Online Sellers Worried about How to Collect, Transmit Taxes
Byline: Tim Devaney , THE WASHINGTON TIMES
As Washington considers enforcing sales tax collection for Internet purchases, a growing concern among online retailers is how to collect this tax and remit it to state governments.
These retailers complain it won't be easy to collect taxes for nearly 10,000 state and local governments around the country and keeping up with each of their unique tax rates and codes. They're afraid that it will be so complicated it could hurt their bottom line, even forcing some smaller Internet sellers out of business.
State governments which are pushing for the collection say they will provide software that is designed to take care of this problem, but retailers remain skeptical.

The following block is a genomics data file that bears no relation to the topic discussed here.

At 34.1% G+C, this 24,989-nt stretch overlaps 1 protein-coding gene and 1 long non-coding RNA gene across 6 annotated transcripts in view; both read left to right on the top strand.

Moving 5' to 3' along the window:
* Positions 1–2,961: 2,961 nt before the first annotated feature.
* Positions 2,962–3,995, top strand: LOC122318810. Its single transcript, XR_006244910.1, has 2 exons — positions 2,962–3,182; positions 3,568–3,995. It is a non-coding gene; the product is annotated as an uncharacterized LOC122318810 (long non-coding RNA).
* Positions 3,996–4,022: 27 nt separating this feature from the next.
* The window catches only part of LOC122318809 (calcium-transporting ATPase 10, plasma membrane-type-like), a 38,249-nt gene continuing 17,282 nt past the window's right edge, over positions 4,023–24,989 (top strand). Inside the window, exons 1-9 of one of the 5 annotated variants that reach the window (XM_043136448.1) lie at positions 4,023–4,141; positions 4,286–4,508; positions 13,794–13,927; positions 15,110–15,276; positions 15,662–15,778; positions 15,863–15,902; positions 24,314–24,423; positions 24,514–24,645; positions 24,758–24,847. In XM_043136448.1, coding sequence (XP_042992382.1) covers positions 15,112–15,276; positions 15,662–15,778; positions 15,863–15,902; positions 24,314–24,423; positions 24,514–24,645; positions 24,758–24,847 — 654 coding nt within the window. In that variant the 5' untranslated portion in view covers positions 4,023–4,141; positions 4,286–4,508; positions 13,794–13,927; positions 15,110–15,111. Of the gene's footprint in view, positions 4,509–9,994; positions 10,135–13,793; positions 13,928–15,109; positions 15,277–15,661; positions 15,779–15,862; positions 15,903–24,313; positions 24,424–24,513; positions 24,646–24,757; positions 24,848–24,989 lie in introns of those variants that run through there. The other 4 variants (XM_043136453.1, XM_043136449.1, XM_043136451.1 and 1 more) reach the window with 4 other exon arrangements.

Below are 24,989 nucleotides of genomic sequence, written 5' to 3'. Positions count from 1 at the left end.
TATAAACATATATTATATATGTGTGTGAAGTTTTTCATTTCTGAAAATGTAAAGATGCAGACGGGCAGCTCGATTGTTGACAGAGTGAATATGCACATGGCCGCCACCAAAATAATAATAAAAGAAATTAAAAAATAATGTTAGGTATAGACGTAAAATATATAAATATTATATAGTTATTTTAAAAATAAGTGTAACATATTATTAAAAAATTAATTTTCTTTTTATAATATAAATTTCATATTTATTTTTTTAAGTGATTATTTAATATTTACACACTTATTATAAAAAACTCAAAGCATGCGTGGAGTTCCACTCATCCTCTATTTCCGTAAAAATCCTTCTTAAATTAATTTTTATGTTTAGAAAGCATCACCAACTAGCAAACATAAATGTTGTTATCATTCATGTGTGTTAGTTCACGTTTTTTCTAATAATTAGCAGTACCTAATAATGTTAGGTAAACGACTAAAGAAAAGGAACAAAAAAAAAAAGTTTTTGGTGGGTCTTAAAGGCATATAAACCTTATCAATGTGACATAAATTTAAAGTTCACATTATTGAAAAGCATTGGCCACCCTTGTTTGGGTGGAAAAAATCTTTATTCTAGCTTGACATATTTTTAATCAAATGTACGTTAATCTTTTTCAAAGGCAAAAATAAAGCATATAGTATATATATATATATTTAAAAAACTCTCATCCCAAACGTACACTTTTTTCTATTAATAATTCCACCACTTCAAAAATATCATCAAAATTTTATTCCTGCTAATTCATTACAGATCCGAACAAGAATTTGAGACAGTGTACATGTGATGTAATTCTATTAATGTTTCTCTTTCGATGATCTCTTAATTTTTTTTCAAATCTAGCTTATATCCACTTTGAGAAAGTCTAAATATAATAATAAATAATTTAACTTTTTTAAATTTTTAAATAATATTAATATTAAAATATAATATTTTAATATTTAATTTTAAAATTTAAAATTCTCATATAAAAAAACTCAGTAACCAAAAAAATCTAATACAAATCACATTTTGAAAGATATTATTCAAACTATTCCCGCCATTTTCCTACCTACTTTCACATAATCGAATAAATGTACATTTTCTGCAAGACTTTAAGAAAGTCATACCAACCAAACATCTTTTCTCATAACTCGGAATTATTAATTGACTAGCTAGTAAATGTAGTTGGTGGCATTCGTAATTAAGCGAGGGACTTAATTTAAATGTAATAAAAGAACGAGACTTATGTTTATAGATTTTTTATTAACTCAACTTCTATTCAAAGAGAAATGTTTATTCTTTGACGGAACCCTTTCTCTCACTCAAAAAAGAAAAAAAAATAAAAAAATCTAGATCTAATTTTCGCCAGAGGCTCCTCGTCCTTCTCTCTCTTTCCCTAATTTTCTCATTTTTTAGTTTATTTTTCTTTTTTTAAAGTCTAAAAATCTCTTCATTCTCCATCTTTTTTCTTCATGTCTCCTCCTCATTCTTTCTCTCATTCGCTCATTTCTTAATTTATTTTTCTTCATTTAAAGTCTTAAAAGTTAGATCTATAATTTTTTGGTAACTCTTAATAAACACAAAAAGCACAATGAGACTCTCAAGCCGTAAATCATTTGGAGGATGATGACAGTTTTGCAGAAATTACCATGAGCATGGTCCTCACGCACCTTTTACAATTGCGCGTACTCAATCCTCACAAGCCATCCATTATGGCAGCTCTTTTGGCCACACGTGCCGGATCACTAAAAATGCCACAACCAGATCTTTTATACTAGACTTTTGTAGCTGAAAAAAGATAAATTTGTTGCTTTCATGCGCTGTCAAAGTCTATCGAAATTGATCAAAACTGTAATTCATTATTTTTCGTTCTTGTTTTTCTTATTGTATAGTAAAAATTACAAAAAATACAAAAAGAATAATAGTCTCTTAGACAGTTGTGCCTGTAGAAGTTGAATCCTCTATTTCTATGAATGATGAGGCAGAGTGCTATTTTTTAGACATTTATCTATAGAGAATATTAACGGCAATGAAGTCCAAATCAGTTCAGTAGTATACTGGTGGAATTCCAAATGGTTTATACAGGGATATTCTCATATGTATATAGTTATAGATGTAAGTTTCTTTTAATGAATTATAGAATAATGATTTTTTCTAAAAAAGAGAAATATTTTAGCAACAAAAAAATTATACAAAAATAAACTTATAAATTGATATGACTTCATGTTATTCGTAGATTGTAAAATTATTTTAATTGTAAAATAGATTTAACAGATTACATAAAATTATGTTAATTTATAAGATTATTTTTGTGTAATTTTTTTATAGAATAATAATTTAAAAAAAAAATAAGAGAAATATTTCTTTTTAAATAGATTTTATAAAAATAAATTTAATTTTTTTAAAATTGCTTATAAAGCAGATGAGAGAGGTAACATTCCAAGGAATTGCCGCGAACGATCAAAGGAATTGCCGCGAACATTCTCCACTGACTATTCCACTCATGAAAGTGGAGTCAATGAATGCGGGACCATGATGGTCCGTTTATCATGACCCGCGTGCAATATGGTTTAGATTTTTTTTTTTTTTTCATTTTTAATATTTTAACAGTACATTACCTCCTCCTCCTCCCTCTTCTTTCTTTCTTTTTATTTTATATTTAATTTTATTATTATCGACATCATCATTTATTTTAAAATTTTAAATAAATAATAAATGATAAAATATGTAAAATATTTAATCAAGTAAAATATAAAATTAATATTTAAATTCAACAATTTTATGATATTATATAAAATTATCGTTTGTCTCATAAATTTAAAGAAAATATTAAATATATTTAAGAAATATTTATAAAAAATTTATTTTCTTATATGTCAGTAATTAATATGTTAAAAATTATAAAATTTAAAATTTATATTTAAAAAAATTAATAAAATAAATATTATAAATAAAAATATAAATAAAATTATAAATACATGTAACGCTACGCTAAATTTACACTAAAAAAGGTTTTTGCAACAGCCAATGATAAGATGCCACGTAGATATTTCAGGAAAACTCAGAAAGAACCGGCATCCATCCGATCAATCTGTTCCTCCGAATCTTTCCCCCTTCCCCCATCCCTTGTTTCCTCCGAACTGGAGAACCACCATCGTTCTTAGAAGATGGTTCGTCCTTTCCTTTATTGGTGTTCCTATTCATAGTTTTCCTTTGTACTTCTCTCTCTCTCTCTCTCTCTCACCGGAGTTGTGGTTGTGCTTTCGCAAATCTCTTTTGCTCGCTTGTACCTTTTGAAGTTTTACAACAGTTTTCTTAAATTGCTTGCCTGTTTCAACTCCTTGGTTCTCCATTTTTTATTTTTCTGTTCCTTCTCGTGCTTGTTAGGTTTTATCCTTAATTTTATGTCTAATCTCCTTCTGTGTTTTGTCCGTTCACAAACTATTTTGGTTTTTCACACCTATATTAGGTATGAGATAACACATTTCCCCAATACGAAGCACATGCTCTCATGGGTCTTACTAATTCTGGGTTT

They think it's really easy, 'We'll just give you the software to collect sales tax,' but it's hugely complex and burdensome for businesses to operate, said Connie Hallquist, CEO of Healthy Directions, a Potomac-based company that sells health products online.
Technically, shopping on the Internet isn't tax free, though many consumers think so. Shoppers are supposed to pay the money directly to the government each year when filing income tax returns, but most taxpayers don't realize this and the money goes uncollected.
The issue was ignored for many years, but now Washington is taking note.
In May, the Senate passed the Marketplace Fairness Act, which would require Internet retailers to collect sales tax.
The House is considering the bill.
As lawmakers get closer to finalizing the Internet tax bill, online retailers argue that the technology is not there yet for such a complicated bill. …